• The Nei Jing, as it is known, has 2 parts, each with 81 Chapters.
  • Nei Jing Su Wen (Fundamental Questions)
    • contains medical theory.
  • Nei Jing Ling Shu (Spiritual Axis)
    • is an acupuncture manual.
      • Yin Yang theory and 5 Phase theory are present in the Nei Jing.
      • The Nei Jing is not rigorously structured or systematic.
      • It has clearly been written by many authours.
      • 12 regular channels identified.
      • 295 acupuncture points identified (670 presently).
      • An internal anatomy composed of 11 organs (5 Zang and 6 Fu) is
      • recognised.
      • Therapy discussed in the Nei Jing includes Bloodletting, Needle
      • Insertion, and Moxibustion at specific points; all tending to be quite
      • localised.
      • Beyond Wind, the Nei Jing recognises other Internal and External
      • causes of disease, including climatic factors and emotions.
      • Treatment is allopathic
      • Terminology used in the Nei Jing reflects political, social and
      • engineering structures of the day.
  • Nan Jing (Classic of Difficulties) 
    • Written in the 1st century, the Nan Jing has 81 Chapters.
    • It contains a mature development of Medicine of Systematic
    • Correspondence. The Nan Jing integrates all aspects of health care
    • into Yin-Yang and 5 Phase doctrines. All Channels connected in one
    • circuit of Qi circulation. The Nan Jing contains a highly formal
    • development of positional pulse diagnosis at the wrist, with
    • 3 identified depths at each of 3 positions on each wrist for a total
    • of 18 wrist locations where pulse quality has interpretable significance.
    • Demonology and Magic are entirely absent in the Nan Jing.
    • The choice of Acupoints is based on systematic understanding of Qi
    • circulation. The goal of treatment in the Nan Jing is not so much to
    • treat a disease or symptom but to adjust Qi to an ideal state.
  • Shang Han Lun (Discourse on Cold-Induced Disorders) 
    • Written around 198 by Chinese physician, Zhang Zhong-Jing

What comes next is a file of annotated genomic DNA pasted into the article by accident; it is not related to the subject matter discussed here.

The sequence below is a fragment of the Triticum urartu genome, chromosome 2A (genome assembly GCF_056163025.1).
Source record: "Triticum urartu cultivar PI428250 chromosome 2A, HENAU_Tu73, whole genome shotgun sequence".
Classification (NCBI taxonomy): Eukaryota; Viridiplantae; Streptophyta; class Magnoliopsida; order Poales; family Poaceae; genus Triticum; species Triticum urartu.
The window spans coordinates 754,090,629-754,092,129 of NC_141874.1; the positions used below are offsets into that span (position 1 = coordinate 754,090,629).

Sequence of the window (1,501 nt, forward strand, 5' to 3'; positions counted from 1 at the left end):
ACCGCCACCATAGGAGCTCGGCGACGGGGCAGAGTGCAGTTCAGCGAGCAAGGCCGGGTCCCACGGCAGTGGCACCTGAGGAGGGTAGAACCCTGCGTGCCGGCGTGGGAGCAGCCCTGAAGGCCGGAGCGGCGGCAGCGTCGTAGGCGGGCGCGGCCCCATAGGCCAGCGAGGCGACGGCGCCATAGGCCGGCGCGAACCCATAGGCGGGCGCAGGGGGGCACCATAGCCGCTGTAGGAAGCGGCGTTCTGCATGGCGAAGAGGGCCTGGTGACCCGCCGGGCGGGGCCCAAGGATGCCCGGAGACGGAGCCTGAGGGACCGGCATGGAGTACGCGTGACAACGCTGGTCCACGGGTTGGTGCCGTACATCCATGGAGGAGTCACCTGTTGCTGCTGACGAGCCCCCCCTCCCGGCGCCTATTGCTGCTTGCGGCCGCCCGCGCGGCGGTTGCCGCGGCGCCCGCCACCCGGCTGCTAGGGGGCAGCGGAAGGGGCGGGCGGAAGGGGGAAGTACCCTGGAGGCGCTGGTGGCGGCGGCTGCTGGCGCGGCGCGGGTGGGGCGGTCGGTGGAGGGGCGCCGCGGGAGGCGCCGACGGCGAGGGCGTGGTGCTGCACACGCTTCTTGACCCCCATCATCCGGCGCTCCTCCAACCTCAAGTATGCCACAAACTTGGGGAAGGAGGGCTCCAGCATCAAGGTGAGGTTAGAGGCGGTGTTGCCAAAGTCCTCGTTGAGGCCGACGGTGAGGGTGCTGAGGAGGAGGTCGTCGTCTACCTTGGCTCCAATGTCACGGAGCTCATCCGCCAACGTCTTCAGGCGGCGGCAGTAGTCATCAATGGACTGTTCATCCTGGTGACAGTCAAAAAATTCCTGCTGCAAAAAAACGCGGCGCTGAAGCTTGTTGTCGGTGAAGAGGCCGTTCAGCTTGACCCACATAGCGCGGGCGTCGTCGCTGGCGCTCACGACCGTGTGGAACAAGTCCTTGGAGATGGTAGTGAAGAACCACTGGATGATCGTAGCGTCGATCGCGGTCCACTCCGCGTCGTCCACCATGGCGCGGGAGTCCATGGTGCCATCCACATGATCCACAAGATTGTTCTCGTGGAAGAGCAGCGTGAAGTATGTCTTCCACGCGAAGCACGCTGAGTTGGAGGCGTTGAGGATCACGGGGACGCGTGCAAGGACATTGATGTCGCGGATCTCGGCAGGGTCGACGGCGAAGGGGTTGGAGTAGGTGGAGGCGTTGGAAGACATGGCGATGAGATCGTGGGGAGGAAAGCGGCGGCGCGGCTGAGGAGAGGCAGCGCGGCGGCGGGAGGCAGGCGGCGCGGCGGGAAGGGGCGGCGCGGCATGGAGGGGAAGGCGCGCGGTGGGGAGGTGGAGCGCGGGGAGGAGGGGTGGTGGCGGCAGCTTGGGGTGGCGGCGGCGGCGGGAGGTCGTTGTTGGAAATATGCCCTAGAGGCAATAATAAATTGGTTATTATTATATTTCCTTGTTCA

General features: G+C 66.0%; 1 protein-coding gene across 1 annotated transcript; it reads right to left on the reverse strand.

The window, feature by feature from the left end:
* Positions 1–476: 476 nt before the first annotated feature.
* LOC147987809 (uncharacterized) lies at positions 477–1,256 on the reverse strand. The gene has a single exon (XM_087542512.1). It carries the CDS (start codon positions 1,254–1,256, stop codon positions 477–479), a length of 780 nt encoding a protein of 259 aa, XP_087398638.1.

• This is the 1st major text of Herbal Medicine.
    • Details progression of epidemic acute febrile disease through 6 levels.
    • The Shang Han Lun is a major foundation of modern day Traditional Chinese Herbal Medicine
  • Hua Tuo – Hua Tuo was a famous physician, surgeon, and diagnostician.
    • He developed a physical exercise known as the 5 Animal Frolics.


Six Dynasties (220 – 589) 

Zhen Jiu Jia Yi Jing (The Systematic Classic of Acupuncture and Moxibustion)

This text was written by Chinese physician, Huang Fu Mi in 282.

It is a complete technical book on Acupuncture and Moxibustion.

This text was the first to focus on Acupuncture for Disease prevention

(the idea that the superior physician treats disease before it arises).

It establishes a modern text book format (each channel, points on the

channel, locations, needling specifics, actions and effects)

Mai Jing (Pulse Classic) 

Written by Chinese physician, Wang Shu He, in 280, the Mai Jing

established 24 pulse qualities

First Export of Medical Practices to Neighbouring Countries

Korea, Japan, Vietnam

Tang Dynasty (618 – 906) 

Qian-jin Yao fang (Thousand Ducat Prescriptions) 652

Qian-jin Yi fang (Supplement to Thousand Ducat) 682

Written by famous Chinese physician, Sun Si Miao

These are mostly Herbal Texts with many new formulae for febrile

diseases and Women’s diseases. Sun Si Miao developed the format

for Acupuncture Charts still in use (front, side, back views) today.

He systematised the Body Inch (cun) Acupoint location system

Sun Si Miao developed the use of Ashi points (an early trigger

point concept).

He described 13 ‘ghost points’ with specific applications for

psychiatric conditions.

Search for Immortal Elixirs was the focus of much Herbal work

7 of 22 Tang rulers died from formulas intended to impart immortality

Four specialised types of Doctor recognised during the Tang Dynasty.

Physician (herb doctor), Acupuncturist, Masseur, Exorcist

Korea and Japan formalised Medical education with establishment of

Medical Colleges during this time period.

Nei Jing, Nan Jing, Zhen Jiu Jia Yi Jing were core of curriculum

Practice of Acupuncture was, for first time, related to seasonal and

other cycles of Chinese Calendar (The Tang dynasty edition of the

Nei Jing Su Wen contained chronobiological concepts).

Song Dynasty (960 – 1264) 

Bronze Man 

This famous life size model was constructed in 1026, after the Emperor

ordered life size bronze statue with holes. During the qualifying

examination for physicians, it was filled with water and covered in wax.

When the correct point locations were needled, it would leak.

Zhen Jing Zhi Nan (Compass Bearings for Acupuncture and Moxibustion)

Written by Chinese physician, Dou Han Jing in 1241.

Contains an elaboration on Diurnal, Monthly, Seasonal, Annual cycles

of Qi according to which Acupuncture is performed

Zi Wu Liu Zhu Zhen Jing

Written by Chinese physician, He Rou Yu

Contains specific Biorhythmic treatments

The Four Schools 

Cold and Cooling School

Led by Liu Wan Su (1120 – 1200)

Attacking School

Led by Zhang Zhe (1156 – 1228)